On Monday, Politico reported that at least four senators are pushing Al Franken to reconsider his decision to resign from the Senate. Accusations against Franken by multiple women, which included stories of forcible kissing and groping, led Franken to resign earlier this month after pressure from his Democratic women colleagues. (He has denied several of the claims.) All of the senators named in Politico’s report are men.
Not all of the senators in the report are publicly calling for Franken to reverse course. James Lankford, a Republican, has held the line that the ethics investigation should proceed; Democrat Patrick Leahy has issued a statement in favor of Franken’s resignation, but Politico reported that he has “since told him privately that he regrets doing so, according to two people familiar with the conversation.”
This was the thinking of other, anonymous senators:
“I think we acted prematurely, before we had all the facts,” said a third senator who has also called for the resignation, and has since expressed regret directly to Franken. “In retrospect, I think we acted too fast.” The senator asked not to be named because of the political sensitivity of the issue among Democrats.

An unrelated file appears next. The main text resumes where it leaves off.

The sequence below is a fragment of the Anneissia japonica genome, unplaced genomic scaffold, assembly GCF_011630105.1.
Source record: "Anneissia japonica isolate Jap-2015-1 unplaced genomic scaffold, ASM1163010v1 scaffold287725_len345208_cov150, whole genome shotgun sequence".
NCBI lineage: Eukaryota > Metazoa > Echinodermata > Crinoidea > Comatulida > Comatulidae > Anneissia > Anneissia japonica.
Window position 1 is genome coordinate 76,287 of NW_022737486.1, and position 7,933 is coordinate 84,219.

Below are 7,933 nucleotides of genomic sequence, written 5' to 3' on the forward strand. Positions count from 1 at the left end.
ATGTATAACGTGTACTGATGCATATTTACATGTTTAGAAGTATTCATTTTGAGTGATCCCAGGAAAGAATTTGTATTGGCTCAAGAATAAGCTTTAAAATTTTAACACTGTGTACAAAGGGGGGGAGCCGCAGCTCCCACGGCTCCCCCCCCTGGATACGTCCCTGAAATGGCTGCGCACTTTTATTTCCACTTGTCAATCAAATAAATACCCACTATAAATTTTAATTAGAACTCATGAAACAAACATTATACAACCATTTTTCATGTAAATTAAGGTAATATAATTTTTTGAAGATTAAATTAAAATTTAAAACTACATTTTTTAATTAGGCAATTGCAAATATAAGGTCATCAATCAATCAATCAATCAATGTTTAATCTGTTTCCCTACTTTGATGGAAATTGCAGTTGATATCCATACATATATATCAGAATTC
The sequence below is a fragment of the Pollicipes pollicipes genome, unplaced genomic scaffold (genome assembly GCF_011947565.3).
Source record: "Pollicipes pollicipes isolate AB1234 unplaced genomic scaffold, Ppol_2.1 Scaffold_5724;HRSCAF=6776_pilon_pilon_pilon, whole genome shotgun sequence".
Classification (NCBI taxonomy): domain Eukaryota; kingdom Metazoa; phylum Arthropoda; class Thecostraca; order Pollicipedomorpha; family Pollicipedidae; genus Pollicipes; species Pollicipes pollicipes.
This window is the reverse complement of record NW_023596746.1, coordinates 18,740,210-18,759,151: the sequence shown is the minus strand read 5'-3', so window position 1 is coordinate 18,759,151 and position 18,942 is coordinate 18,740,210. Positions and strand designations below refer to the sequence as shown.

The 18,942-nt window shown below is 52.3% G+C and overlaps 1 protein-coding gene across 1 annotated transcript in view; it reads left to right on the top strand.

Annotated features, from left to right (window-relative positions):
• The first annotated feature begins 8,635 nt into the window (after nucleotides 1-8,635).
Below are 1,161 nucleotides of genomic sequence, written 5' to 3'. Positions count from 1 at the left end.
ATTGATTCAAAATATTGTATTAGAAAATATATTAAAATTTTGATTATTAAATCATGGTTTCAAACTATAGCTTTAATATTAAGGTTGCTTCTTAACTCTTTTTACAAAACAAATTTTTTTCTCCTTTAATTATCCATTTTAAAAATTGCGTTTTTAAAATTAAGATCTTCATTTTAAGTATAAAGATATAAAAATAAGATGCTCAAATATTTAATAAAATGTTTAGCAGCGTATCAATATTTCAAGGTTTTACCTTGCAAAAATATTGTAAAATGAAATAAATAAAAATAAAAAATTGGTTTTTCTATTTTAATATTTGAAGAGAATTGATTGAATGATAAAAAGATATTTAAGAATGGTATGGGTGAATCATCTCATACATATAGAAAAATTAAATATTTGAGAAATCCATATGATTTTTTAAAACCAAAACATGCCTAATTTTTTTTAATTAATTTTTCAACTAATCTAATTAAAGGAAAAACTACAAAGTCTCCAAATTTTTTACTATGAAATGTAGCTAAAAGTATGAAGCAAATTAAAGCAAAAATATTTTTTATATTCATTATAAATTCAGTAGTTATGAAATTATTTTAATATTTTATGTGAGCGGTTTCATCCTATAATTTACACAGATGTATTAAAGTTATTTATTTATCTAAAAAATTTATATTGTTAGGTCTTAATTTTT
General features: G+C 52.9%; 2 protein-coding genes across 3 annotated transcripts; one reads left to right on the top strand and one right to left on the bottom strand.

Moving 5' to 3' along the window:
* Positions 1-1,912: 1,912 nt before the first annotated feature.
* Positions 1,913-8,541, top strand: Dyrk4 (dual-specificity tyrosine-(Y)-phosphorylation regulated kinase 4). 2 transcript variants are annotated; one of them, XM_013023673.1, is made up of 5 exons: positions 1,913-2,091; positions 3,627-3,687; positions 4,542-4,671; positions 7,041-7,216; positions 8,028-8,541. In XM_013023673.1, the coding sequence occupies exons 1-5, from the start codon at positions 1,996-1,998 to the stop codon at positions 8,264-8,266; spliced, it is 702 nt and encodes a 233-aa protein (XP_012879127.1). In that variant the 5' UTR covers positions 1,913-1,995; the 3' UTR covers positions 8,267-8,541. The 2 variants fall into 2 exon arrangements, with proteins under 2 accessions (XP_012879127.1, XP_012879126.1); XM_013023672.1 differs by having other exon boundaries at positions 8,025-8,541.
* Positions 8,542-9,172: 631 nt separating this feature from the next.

Two of the senators who issued resignation calls told POLITICO they felt rushed to weigh in, as they were focused on hearings and other meetings and pressure on Franken mounted. In retrospect they said they signed off on statements without the appropriate care and thought.
The person who has been the most open is Democrat Joe Manchin of West Virginia. He called the pressure Democrats have put on Franken to resign “the most hypocritical thing I’ve ever seen done to a human being.” He repeated his objections on CNN on Monday morning.
What about due process?! is the fear that is brought up time and time again, including among these men who are urging Franken to reconsider his resignation. But what these arguments almost never take into account is the fact that women in Congress have never seen some sort of due process. Over the past few months it has been revealed that Congress’s sexual harassment policies are woefully inadequate, built only to protect men in power. It’s impossible to calculate how many women have been quietly run out of politics over the decades because of this.
It’s no surprise that mostly male politicians are the ones calling the treatment of Franken as unjust; it’s only surprising that (thus far), their voices aren’t the most influential ones.
Note: this piece has been updated to clarify that not all of the senators named in Politico’s report are necessarily among the four calling for Franken to reverse course.